Eosinophilia is a condition in which the peripheral blood contains an excessive number of eosinophils, more than 500/µL. It may be classified into mild (500-1500/µL); moderate (1500-5000/µL); and severe (over 5000/µL) eosinophilia. The eosinophil is distinguished from other white blood cells by the presence within its membrane of coarse granules, which stain orange-red with a special stain used by the hospital laboratory, called Romanowsky stain.
Eosinophils usually account for less than 7% of the circulating leukocytes. Eosinophilia is termed primary or secondary, with respect to its causation.
- Primary eosinophilia is further classified into clonal eosinophilia, in which there is bone marrow proliferation, and the idiopathic type, which is a diagnosis arrived at when there is no evidence of either clonal or secondary eosinophilia.
- Secondary eosinophilia may be due to many reasons. The most common associated conditions include infestations with various parasites, such as microfilaria, and allergic disorders.
In areas of the world where parasitic diseases are common, they are the usual cause of eosinophilia. In developed nations, eosinophilia is most often due to allergy or, less often, a drug reaction. There are numerous other causes of eosinophilia, but individually they are quite uncommon.
Causes and Symptoms of Eosinophilia
Additional causes of eosinophilia include reactions to certain drugs (glucophage does not usually cause eosinophilia), infections such as scarlet fever, tuberculosis and erythema multiforme (characterized by red rashes on the skin), skin diseases such as eczema and pemphigus, Hodgkins disease, ulcerative colitis and medications such as chlorpromazine, digitalis, penicillin and streptomycin.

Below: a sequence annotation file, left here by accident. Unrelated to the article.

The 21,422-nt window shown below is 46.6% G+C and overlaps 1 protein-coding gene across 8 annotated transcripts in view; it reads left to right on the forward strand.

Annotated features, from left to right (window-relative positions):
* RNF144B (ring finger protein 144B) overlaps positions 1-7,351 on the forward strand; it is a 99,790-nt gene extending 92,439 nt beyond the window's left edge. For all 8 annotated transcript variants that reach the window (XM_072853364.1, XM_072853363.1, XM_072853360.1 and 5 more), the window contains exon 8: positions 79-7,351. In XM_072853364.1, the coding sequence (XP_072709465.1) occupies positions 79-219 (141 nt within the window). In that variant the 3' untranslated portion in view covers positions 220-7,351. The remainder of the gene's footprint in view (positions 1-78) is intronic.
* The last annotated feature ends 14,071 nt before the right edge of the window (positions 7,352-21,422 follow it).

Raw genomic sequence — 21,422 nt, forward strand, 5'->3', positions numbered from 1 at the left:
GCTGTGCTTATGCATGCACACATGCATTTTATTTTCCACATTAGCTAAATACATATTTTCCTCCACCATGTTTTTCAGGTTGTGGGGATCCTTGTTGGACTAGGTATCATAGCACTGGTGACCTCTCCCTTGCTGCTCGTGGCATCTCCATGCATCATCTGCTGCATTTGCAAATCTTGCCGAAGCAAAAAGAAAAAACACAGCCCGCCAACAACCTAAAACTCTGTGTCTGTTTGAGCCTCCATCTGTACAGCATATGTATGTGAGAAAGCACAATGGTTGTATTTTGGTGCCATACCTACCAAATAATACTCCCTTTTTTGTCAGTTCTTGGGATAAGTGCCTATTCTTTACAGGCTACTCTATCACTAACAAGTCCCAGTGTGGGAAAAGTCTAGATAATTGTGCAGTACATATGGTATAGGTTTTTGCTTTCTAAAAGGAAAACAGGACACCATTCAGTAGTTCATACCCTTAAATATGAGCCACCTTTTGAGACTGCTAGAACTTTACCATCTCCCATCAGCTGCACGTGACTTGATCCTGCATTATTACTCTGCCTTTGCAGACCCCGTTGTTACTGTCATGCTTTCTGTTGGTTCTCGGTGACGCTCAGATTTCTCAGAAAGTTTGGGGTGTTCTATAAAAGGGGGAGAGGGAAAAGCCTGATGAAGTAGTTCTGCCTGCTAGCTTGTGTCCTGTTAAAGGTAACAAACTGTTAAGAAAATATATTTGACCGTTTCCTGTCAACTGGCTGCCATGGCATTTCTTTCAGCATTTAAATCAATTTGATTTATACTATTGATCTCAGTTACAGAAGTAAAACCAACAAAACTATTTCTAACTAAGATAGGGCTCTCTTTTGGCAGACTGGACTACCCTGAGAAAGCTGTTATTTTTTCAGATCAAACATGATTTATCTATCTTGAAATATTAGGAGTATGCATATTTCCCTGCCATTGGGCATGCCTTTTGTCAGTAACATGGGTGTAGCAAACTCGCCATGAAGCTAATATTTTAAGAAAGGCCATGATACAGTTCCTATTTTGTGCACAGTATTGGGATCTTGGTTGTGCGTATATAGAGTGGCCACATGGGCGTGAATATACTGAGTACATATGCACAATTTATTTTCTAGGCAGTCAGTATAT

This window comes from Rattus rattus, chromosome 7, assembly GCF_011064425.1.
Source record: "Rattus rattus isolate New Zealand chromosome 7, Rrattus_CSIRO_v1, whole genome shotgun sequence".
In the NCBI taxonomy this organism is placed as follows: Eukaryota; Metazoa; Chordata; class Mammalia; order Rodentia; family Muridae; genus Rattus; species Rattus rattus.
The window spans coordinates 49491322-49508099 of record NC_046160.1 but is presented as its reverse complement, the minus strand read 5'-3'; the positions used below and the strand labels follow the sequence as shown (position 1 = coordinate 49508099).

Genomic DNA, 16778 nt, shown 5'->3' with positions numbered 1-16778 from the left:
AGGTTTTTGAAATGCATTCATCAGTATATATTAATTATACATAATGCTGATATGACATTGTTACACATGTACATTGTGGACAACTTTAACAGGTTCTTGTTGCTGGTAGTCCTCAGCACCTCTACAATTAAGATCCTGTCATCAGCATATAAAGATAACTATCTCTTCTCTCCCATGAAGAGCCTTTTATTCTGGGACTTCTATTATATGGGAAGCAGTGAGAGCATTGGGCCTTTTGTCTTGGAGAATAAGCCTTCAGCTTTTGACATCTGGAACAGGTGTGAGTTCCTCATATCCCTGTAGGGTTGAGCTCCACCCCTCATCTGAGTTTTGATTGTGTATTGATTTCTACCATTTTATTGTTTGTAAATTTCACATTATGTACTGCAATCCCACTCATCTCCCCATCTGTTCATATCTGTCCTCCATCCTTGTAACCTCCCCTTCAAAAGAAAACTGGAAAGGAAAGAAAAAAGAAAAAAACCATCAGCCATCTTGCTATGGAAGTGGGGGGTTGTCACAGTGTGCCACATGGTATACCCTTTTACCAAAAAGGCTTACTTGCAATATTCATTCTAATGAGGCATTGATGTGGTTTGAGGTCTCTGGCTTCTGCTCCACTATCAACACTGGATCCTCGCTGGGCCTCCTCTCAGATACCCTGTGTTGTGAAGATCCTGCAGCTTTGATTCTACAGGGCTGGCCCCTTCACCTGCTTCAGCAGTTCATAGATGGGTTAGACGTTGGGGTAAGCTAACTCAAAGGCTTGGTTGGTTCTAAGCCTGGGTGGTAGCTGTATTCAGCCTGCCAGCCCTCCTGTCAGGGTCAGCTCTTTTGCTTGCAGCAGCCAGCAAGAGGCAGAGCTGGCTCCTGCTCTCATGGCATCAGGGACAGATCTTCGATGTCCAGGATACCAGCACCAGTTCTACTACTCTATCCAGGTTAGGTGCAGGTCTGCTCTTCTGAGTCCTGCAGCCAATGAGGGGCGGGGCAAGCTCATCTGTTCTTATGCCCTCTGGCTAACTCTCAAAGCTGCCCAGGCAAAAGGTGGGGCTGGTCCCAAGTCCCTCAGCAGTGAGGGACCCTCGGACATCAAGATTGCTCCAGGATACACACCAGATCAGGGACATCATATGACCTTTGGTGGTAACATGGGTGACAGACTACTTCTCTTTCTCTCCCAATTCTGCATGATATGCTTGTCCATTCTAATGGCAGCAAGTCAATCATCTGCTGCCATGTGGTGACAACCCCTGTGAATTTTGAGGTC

Eosinophils help promote inflammation, which plays a beneficial role in isolating and controlling a disease site. But sometimes inflammation may be greater than is necessary, which can lead to troublesome symptoms or even tissue damage. This can be caused by a variety of factors, including:
- Parasitic and fungal diseases
- Allergies including allergies to medications or food
- Adrenal conditions
- Skin disorders
- Autoimmune diseases
- Endocrine disorders
Allergic reactions to drugs are a common cause of eosinophilia, with manifestations ranging from diffuse maculopapular rash, to severe life-threatening drug reactions with eosinophilia and systemic symptoms (DRESS).
Eosinophilia may be completely asymptomatic, especially with counts below 1500/µL.However, with markedly high counts, organ damage may occur. On the other hand, secondary eosinophilia may be associated with symptoms of the underlying conditions.
Diagnosis and Treatment of Eosinophilia
Diagnosis requires a thorough history of travel, drug exposure, allergies and the use of herbal or medicinal supplements. Symptoms such as fever, joint pain or swelling, urinary discoloration, skin rashes or lymph node enlargement need to be elicited. A detailed physical examination will focus on any specific symptoms. Further laboratory testing may include stool testing for parasite ova, as well as organ-specific tests such as a chest X ray or urinalysis.
Treatment is based on cessation of exposure to any identified underlying condition, or to any drug or supplement. In many cases, no primary cause is found, suggesting that eosinophilia is secondary to allergy or parasitosis. In such cases, a brief trial of low-dose corticosteroids often lowers the eosinophil count, confirming the secondary nature of the raised eosinophil count.